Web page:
B-Blogs Cause a Stir

Last week’s column on b-blogs proved one sure thing: Blogging is of great interest to ClickZ readers. You want to know more! The feedback came in fast and furiously and from all corners of the U.S. and around the globe, including England, Australia, and New Zealand. I’ll address several questions and share with you some examples of and resources for Weblogs to help clarify what the nature of this beast is all about.

Great Minds Think Alike

I found out I’m not the only one out there using the term b-blog, proving business blogs are truly coming into their own. XPLANE, for instance, uses the term to describe its Weblog that provides sales, marketing, and business links to articles on leadership, project management, finance, and more. It’s an excellent example of how you can build a strong brand for your company by sharing knowledge.

A Blog Is What?

For people who had not heard of Weblogs before, there’s still some confusion as to what Weblogs are and how they differ from chat rooms, bulletin boards, and other communication forums. Though Weblogs started out as merely logs of interesting Web sites (much like today’s column), they have evolved into an exchange of communication and information. How does a b-blog differ from a bulletin board or chat room? A b-blog will typically have an individual who acts as monitor and uses the blog as a way to communicate knowledge to colleagues, customers, partners, and other interested parties. Think of bulletin boards and chat rooms as less information sharing and more an exchange of views. Educational Applications of Weblogs has a comparison between the two different forums.

The K-Log

Speaking of knowledge, John Robb of UserLand uses the term “k-log,” short for knowledge Weblogs. John hosts “Radio Weblog,” which has the great tagline, “No sense being pessimistic. It wouldn’t work anyway.” Apparently every employee at UserLand has a Weblog, as the Web site notes, with gives credit in this manner on the site: “People wonder how such a small company gets so much done. We use the [UserLand Weblog] tools, and refine them to make them work better in real world tasks.” That, folks, is knowledge management in action!

Google and Blogs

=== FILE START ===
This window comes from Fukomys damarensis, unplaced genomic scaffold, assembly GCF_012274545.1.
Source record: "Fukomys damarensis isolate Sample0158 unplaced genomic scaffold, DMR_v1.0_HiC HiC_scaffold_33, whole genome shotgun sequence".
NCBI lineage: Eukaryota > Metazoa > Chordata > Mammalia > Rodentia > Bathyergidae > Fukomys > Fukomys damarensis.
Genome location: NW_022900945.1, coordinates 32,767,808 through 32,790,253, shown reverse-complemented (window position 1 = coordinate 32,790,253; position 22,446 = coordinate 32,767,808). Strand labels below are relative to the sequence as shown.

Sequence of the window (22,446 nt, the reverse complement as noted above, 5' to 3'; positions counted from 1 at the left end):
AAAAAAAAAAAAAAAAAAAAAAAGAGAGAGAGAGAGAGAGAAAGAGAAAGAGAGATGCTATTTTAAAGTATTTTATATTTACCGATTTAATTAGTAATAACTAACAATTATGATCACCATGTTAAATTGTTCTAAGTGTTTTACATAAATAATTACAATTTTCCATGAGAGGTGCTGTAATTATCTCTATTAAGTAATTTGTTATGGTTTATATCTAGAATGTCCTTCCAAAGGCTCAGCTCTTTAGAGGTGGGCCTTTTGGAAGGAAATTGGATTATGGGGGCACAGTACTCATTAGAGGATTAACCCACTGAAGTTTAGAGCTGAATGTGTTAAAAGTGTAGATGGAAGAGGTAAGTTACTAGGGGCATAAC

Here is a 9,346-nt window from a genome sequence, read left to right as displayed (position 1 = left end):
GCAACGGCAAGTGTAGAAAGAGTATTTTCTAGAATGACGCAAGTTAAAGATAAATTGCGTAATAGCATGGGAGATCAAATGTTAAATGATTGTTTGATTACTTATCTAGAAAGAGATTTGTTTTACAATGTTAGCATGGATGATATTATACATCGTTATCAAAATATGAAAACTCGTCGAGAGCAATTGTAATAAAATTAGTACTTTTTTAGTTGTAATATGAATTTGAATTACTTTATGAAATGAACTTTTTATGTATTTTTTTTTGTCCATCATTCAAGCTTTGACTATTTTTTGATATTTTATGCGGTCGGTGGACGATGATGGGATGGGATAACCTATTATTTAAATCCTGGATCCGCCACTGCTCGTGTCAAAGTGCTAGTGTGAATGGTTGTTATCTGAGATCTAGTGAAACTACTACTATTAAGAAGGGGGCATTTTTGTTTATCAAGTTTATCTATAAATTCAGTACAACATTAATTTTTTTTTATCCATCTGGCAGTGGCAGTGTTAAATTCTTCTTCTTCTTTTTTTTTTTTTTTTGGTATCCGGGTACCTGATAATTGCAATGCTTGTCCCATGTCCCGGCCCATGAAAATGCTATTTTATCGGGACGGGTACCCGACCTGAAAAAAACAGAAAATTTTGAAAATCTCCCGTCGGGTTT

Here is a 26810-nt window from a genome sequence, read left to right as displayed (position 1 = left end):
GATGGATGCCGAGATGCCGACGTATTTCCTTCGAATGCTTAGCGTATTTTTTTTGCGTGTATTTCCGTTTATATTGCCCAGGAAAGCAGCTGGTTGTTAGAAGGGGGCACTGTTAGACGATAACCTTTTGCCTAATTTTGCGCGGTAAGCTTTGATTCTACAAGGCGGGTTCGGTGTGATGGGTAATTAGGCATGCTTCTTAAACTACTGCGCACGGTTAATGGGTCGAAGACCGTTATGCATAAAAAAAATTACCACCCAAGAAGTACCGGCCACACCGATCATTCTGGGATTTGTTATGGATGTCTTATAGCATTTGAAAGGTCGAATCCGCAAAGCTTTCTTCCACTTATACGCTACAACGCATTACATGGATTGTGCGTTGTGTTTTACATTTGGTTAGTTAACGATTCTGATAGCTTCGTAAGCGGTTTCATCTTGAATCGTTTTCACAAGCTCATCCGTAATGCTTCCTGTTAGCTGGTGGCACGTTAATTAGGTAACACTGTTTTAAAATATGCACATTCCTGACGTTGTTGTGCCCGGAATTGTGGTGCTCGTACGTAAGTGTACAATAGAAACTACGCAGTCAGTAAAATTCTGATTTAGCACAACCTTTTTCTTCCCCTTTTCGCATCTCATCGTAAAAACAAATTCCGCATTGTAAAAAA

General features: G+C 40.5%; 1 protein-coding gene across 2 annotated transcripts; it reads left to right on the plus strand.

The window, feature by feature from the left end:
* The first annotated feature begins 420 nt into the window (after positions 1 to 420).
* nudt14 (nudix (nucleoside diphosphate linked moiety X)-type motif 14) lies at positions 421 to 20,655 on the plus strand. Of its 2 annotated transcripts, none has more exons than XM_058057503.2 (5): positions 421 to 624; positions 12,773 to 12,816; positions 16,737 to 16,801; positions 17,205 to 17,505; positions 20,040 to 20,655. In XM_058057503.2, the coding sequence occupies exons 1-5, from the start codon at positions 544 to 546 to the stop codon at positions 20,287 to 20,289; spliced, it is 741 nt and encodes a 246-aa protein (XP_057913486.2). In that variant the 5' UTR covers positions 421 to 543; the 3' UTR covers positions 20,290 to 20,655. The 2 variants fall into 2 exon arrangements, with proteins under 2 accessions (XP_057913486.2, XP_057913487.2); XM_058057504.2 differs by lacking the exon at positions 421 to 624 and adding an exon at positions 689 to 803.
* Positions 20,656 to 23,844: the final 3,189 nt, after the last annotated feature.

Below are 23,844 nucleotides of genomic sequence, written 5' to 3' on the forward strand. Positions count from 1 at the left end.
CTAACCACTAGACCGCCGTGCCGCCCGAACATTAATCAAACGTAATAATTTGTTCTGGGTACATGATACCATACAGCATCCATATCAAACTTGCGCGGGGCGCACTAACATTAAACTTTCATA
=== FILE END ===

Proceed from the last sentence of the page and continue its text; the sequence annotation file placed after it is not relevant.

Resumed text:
Microcontent News Blog has an article entitled, “Google Loves Blogs: How Weblogs Influence A Billion Google Searches A Week.” On this Weblog authored by John Hiler, there’s an interesting discussion of how, because of Google’s patented search engine algorithm, Weblogs and Google are “a match made in heaven! Google loves links, and Weblogs are all about links. Every time a blogger links to a website, its Google rank ratchets up ever so slightly.” Create a blogging community. It may help your Google ranking.

Bloggers That Excite

John Lawlor, author of blogs4business, linked my article to his site and shared his thoughts on how “bloggers that excite and provide value to their readers get traffic.” Lawlor cited Gizmodo, a blog about electronic gadgets that apparently is pulling 50,000-plus page views per week. Talk about getting people excited!

Read All About It

Chuck Frey also linked my article to his site, Innovation Weblog, and mentioned in his email the book, “We Blog: Publishing Online with Weblogs,” by a group of people who were on the team that first developed Blogger, a blogging tool. There are several chapters online, including, “Using Blogs in Business.”

Taking Customers Seriously

Darwinmag.com recently had an article on how the Royal Dutch/Shell Group of Companies’ Weblog of “open discussion” provided an example to “companies that want to take their customers seriously as world citizens and not just as potential revenue sources.” The article points to The Shell Report, whose tagline is “protecting the environment and managing resources.” There is an invitation to “email your comments & opinions or join our open forum.” Kudos to Shell for empowering their customers!

Thanks to the readers here and everyone else who shared their thoughts with me. Next week, I’ll get back to practical advice on b-blogs and discuss how to start one on your own.

Until then,


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